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In today’s time of smaller is better, the transformer is usually the largest component in any given circuit. Standard transformers are limited to how small we can make it as the size is proportional to the square root of the total transformer power. The laminated EI is the most common transformer core, but is not the only one that can be used. Using a toroidal, or donut-shaped core allows a reduction in the size and weight of a transformer by 20% to 50% compared with conventional cores without sacrificing performance. This is possible because core losses in toroids are typically 10% to 20% of the total power loss, with the balance being lost in the windings. Toroids are commonly used for current and instrument transformers, where low losses are extremely important. When comparing with conventional transformers where the core losses total 50% of the total power loss, the advantages are easily seen. Cooler operating temperatures and low magnetizing current are two of these advantages. Using the high permeability and low-loss characteristics of a modern transformer core have broadened the toroidal transformer design abilities. Other advantages are higher efficiency, lower operating temperature, and lower noise. With improved techniques and equipment, the toroidal transformer not only has many performance advantages it is also an affordable solution to modern requirements.
Advantages of the Toroidal (Ring, Donut-Shaped Core) Transformer:

  • Nearly Ideal Magnetic Circuit
  • Lower Stray Magnetic Field
  • Less Volume and Weight
  • Less Audible Hum
  • Higher Efficiency (perfect for stray magnetic field sensitive circuitry)

An Ideal Magnetic Circuit
The EI cores structure in most common transformers makes it difficult to align the grain structure of the stamped laminations with the flux path over the entire magnetic path. With this comes higher core loss and less efficient operation compared to toroidal transformers. Figure 1 EI laminate grain alignment with flux path. Figure 2 for a toroidal core.

Low Stray Field
In laminated transformer the designs most commonly use a bobbin wound coil over a stack of "E" shaped laminations. "I" shaped laminations are stacked and butted up to the "E". This completes a magnetic path. A perfect fit between the E and I is impossible and this raises the discontinuity as there is a air gap in the path of the magnetic flux. A greater radiated magnetic field is caused by this gap as it has higher reluctance. The unpredictability of the properties of a gapped core inhibit exact design and spread needed allowable tolerances.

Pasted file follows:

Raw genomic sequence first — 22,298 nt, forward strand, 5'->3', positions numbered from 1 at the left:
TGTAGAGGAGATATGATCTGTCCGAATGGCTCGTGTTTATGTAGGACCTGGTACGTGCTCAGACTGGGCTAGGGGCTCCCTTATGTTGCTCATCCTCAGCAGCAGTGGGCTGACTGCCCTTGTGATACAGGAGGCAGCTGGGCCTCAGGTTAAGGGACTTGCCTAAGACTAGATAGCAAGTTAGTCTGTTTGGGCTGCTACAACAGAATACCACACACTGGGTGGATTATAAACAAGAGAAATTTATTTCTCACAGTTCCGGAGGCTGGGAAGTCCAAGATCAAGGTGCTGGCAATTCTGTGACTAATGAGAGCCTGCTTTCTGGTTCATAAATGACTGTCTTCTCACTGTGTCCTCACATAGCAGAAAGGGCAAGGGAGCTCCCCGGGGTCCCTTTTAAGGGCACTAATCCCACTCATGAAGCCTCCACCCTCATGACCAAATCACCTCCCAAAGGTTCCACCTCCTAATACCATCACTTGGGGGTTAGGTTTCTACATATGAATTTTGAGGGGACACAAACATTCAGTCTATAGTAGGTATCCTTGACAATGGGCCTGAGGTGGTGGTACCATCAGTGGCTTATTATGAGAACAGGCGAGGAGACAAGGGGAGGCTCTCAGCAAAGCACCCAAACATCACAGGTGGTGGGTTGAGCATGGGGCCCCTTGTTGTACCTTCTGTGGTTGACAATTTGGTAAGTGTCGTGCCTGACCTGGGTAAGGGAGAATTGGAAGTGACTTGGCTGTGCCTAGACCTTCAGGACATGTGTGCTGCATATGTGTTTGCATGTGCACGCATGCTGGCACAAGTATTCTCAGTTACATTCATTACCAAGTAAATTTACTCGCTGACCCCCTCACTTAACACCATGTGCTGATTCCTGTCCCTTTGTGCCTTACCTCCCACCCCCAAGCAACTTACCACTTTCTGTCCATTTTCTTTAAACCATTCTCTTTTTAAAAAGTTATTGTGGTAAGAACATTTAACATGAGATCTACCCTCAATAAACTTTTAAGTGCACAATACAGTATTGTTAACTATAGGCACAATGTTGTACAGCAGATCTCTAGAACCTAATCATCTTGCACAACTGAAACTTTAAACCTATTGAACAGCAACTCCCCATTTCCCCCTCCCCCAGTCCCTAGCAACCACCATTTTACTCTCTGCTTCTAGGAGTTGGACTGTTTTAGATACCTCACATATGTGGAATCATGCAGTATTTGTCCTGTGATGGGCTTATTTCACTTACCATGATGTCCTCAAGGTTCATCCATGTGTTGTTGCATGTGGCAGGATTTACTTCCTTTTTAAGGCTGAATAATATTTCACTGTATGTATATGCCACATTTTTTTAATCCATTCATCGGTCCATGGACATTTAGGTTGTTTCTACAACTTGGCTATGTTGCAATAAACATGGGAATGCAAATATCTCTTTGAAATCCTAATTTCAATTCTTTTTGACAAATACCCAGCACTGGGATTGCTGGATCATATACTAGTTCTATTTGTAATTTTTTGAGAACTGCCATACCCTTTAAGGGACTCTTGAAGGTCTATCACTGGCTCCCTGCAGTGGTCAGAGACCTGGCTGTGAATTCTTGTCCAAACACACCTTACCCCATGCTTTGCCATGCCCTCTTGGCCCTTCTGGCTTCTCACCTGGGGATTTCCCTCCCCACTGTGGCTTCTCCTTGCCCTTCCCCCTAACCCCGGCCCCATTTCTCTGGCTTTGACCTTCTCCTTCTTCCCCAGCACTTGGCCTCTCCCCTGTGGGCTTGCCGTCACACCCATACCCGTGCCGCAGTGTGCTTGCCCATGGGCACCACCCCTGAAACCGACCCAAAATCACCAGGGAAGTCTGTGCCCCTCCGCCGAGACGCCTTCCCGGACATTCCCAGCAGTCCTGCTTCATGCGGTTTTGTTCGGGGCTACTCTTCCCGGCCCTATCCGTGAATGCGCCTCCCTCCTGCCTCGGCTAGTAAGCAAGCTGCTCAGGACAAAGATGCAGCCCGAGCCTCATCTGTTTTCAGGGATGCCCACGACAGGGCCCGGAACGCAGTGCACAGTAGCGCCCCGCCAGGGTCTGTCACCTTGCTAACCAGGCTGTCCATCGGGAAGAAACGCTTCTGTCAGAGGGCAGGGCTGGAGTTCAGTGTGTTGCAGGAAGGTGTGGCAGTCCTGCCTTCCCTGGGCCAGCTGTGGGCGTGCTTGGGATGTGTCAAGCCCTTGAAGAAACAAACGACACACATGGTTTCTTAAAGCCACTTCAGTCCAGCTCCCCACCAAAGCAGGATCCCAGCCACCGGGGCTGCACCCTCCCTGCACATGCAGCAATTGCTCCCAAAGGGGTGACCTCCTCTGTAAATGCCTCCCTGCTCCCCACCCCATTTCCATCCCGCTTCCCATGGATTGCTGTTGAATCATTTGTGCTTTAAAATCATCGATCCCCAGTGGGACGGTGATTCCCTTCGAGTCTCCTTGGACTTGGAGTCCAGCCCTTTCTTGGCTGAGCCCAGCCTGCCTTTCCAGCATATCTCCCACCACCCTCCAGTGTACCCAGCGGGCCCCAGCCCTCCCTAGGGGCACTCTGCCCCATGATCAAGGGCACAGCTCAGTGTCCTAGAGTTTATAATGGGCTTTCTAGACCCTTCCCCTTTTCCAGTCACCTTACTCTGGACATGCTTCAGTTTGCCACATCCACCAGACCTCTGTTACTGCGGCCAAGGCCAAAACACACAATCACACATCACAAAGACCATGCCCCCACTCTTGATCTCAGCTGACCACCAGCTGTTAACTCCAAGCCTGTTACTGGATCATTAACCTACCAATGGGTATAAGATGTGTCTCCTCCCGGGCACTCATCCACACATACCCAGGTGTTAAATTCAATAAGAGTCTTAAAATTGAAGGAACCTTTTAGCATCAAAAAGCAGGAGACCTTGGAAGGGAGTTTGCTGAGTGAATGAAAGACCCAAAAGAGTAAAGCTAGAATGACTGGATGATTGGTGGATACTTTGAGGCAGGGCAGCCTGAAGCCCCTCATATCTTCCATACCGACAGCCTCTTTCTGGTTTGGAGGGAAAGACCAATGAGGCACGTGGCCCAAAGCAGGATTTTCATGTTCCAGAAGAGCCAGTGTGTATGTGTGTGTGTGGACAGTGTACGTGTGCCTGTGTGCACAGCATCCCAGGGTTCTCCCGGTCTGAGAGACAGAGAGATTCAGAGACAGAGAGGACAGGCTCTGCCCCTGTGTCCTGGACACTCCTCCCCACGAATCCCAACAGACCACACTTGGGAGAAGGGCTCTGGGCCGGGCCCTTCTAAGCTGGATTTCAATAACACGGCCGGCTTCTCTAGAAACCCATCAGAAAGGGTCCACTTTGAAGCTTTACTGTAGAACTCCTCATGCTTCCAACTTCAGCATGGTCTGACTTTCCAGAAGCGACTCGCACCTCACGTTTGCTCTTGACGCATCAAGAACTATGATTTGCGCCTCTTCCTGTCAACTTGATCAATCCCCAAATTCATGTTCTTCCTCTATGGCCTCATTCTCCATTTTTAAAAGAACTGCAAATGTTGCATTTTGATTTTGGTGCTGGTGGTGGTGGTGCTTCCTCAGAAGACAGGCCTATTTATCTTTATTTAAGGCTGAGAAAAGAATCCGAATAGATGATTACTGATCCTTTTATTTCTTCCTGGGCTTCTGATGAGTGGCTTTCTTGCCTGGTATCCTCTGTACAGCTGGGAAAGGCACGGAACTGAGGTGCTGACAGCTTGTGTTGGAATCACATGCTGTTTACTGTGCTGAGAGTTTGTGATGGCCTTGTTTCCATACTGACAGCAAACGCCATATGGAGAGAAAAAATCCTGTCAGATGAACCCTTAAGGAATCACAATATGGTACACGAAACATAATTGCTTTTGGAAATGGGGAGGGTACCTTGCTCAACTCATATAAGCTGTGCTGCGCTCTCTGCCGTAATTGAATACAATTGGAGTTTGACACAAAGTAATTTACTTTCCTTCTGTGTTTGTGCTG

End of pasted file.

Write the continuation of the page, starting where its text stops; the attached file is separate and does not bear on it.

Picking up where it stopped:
Also, discontinuity in the windings that surround the flux path of an EIcore transformer give rise to the leakage flux. The concentration of the windings in small regions of the laminates leaves large portions of the flux path exposed. This abrupt transition from windings to bare laminates creates an opportunity for the flux to escape the confinement of the core and form linkage paths outside the transformer. Winding transitions can also lead to high leakage inductances for the EIcore transformers.

Toroidal transformers do not have an air gap. The core is tightly wound onto a mandrel, like a clock spring, from a continuous strip of grain oriented electrical steel. It is then spot welded and annealed in a dry nitrogen atmosphere to prevent loosening and core loss. The result is a stable, predictable core, free from discontinuities, holes, clamps and gaps.
Reduced Weight and Size
Do to the high efficiency of toroidal transformers they be much smaller in weight and size compared to common laminated transformers. Toroidal transformers are about half the size and weight of standard transformers.

Less Audible Hum
Audible hum in transformers is caused by vibration of the windings and core layers due to forces between coil turns and core laminations. Clamps, bands, rivets, and welds cannot bind the entire structure. Varnish penetrates the laminations only partially. Laminations tend to loosen over time, producing increasing hum. The nature of the toroidal transformer’s construction helps to dampen acoustic noise. The core is tightly wound in clock spring fashion, spot welded, annealed and coated with epoxy resin.

Audible hum, heard immediately after application of power, may be noticeable in the toroid, and then die down to a quieter level a few seconds after power is applied. This is a result of the toroid’s greater inrush current.

Higher Efficiency
Efficiency of a transformer is stated as:
Efficiency = Pout / Pin
Where Pout is the useful output power delivered to the load, and Pin is the power input to the transformer. The difference between Pin and Pout is consumed by losses in the core and windings. The ideal magnetic circuit of the toroid, and the ability to run at higher flux density than EIlaminates, reduces the number of turns of wire required and/or the core cross sectional area. Either benefit reduces the losses. Toroidal transformers typically are 90 to 95 per cent efficient; whereas EIlaminates have a typical efficiency of less than 90 per cent.

In recent years, more attention is being given to energy efficiency of electrical equipment, and legislation has been considered which would encourage minimum efficiency standards for all types of electrical products, with lighting and computer equipment being the most prominent. The toroidal transformer will serve as a method for achieving compliance to these new energy efficiency standards.
A toroidal transformer does a better job of reducing those losses to their minimum practical values than any other production core form.

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